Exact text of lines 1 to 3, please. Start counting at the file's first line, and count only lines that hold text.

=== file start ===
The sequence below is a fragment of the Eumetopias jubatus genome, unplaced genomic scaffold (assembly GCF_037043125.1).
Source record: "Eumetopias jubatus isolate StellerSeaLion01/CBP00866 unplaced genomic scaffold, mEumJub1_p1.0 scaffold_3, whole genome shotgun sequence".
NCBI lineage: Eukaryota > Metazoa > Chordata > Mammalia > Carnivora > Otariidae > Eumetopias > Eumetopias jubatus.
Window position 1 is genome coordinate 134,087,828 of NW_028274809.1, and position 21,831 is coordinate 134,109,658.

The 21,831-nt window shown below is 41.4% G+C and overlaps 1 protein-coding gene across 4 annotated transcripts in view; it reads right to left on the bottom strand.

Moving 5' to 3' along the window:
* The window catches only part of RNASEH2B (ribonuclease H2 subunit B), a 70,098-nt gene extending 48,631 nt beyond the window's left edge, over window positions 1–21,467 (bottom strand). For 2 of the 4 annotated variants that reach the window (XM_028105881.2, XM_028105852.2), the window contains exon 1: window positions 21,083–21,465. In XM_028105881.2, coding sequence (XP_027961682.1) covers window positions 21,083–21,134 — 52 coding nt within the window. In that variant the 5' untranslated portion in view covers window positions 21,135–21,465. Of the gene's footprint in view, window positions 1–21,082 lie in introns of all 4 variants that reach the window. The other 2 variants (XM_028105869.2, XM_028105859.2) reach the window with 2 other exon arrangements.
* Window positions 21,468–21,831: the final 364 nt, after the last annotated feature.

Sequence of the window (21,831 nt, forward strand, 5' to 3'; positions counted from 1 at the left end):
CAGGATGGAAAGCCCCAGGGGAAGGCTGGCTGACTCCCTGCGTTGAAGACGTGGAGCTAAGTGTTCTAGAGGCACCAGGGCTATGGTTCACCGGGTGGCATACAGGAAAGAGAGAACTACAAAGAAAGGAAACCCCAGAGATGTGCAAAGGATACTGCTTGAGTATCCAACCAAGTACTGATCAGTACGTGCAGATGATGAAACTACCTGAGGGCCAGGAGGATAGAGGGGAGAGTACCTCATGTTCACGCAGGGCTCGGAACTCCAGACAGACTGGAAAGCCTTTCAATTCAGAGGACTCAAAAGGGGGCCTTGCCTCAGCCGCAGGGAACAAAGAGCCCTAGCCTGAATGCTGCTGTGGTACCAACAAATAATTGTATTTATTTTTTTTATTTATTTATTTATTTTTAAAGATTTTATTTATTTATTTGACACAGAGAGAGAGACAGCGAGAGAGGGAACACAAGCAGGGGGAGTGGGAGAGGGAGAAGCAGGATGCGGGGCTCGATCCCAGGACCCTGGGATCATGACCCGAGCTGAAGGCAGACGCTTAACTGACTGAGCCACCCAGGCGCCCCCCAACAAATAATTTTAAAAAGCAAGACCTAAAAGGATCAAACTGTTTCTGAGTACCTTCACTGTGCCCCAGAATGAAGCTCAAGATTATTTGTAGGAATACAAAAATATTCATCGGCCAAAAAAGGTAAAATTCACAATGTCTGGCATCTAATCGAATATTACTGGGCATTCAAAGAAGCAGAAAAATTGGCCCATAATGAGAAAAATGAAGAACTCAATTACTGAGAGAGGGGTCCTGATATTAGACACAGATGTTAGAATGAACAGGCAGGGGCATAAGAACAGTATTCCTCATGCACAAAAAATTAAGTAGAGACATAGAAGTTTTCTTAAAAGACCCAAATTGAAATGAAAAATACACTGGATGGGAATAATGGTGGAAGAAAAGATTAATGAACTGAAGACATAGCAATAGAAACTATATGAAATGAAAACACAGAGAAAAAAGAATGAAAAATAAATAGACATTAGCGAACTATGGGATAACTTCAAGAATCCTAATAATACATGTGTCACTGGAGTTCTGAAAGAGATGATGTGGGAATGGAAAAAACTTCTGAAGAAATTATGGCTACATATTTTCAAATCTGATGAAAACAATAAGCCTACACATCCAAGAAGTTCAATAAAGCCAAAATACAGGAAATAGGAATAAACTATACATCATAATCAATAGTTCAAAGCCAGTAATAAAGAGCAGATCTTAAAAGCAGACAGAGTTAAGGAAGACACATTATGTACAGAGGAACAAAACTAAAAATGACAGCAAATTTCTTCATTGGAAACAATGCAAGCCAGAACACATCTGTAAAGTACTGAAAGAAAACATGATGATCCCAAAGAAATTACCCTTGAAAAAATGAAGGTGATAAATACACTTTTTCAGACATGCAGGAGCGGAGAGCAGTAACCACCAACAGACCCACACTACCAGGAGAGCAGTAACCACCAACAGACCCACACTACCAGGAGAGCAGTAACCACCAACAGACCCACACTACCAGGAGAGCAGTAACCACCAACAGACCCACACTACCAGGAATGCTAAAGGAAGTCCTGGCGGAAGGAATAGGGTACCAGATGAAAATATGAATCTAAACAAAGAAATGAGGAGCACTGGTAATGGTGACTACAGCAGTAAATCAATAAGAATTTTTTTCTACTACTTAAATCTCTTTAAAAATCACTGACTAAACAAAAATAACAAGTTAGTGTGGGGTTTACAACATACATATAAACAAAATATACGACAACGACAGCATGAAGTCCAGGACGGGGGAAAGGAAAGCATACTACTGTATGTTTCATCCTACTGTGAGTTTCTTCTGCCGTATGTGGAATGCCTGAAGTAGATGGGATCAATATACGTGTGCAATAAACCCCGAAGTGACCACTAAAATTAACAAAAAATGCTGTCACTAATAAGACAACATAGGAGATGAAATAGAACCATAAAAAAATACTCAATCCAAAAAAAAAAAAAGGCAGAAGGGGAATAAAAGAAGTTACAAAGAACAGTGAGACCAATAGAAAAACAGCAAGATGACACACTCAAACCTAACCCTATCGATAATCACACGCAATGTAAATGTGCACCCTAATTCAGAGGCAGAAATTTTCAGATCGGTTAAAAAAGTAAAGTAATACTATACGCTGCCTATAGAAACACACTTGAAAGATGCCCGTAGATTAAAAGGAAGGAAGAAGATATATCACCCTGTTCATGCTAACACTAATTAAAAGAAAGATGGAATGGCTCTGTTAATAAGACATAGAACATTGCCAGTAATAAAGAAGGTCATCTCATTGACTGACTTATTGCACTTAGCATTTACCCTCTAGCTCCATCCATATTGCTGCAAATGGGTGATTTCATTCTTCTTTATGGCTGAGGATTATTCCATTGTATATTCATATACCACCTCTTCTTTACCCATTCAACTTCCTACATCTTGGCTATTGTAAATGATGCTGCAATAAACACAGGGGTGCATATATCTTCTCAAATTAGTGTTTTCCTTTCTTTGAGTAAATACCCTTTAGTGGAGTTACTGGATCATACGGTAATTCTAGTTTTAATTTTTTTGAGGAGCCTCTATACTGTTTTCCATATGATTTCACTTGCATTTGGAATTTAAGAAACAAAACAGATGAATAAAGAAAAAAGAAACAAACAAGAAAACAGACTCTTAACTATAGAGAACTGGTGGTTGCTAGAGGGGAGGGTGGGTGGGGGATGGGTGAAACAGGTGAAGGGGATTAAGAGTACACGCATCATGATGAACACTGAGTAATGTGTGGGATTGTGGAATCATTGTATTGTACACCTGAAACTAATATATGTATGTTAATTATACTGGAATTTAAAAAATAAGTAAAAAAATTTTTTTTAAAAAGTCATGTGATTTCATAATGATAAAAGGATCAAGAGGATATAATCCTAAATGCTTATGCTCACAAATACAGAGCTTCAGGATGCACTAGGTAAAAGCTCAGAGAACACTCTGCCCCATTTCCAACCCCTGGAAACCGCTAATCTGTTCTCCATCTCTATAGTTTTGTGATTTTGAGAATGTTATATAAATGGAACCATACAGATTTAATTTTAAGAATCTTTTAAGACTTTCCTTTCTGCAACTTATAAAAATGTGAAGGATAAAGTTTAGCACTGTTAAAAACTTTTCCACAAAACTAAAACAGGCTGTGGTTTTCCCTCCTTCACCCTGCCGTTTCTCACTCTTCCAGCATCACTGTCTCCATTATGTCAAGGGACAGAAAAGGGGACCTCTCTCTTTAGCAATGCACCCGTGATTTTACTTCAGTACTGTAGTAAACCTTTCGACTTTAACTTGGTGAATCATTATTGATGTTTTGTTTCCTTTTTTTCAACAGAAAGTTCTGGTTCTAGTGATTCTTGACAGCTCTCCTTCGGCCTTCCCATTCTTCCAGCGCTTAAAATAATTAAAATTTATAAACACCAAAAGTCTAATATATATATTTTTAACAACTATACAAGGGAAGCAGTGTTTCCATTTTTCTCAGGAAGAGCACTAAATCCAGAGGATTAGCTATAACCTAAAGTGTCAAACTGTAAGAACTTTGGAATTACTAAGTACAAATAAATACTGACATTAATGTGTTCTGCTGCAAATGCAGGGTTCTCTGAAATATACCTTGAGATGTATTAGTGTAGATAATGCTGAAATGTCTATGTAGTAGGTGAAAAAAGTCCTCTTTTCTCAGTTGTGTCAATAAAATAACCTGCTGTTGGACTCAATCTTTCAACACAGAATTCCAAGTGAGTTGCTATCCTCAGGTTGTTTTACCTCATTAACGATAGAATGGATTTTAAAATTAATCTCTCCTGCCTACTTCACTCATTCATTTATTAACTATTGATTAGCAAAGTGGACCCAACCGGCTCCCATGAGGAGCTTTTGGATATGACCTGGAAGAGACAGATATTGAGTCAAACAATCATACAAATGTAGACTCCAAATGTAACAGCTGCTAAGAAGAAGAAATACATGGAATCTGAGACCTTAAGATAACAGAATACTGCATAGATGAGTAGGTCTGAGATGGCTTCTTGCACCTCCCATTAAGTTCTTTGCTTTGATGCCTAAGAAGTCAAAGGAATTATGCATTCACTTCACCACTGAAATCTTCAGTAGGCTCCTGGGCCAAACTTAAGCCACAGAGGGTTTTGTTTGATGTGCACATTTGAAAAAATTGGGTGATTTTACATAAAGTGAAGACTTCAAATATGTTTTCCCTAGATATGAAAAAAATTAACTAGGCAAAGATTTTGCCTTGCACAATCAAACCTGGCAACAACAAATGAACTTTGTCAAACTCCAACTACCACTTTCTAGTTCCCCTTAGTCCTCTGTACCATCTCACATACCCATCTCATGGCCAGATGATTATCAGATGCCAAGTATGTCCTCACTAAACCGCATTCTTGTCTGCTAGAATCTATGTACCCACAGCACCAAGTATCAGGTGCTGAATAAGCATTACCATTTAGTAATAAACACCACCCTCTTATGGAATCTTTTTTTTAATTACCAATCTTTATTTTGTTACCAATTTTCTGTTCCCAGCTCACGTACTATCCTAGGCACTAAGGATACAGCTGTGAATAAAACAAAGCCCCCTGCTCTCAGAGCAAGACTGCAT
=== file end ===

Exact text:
The sequence below is a fragment of the Eumetopias jubatus genome, unplaced genomic scaffold (assembly GCF_037043125.1).
Source record: "Eumetopias jubatus isolate StellerSeaLion01/CBP00866 unplaced genomic scaffold, mEumJub1_p1.0 scaffold_3, whole genome shotgun sequence".
NCBI lineage: Eukaryota > Metazoa > Chordata > Mammalia > Carnivora > Otariidae > Eumetopias > Eumetopias jubatus.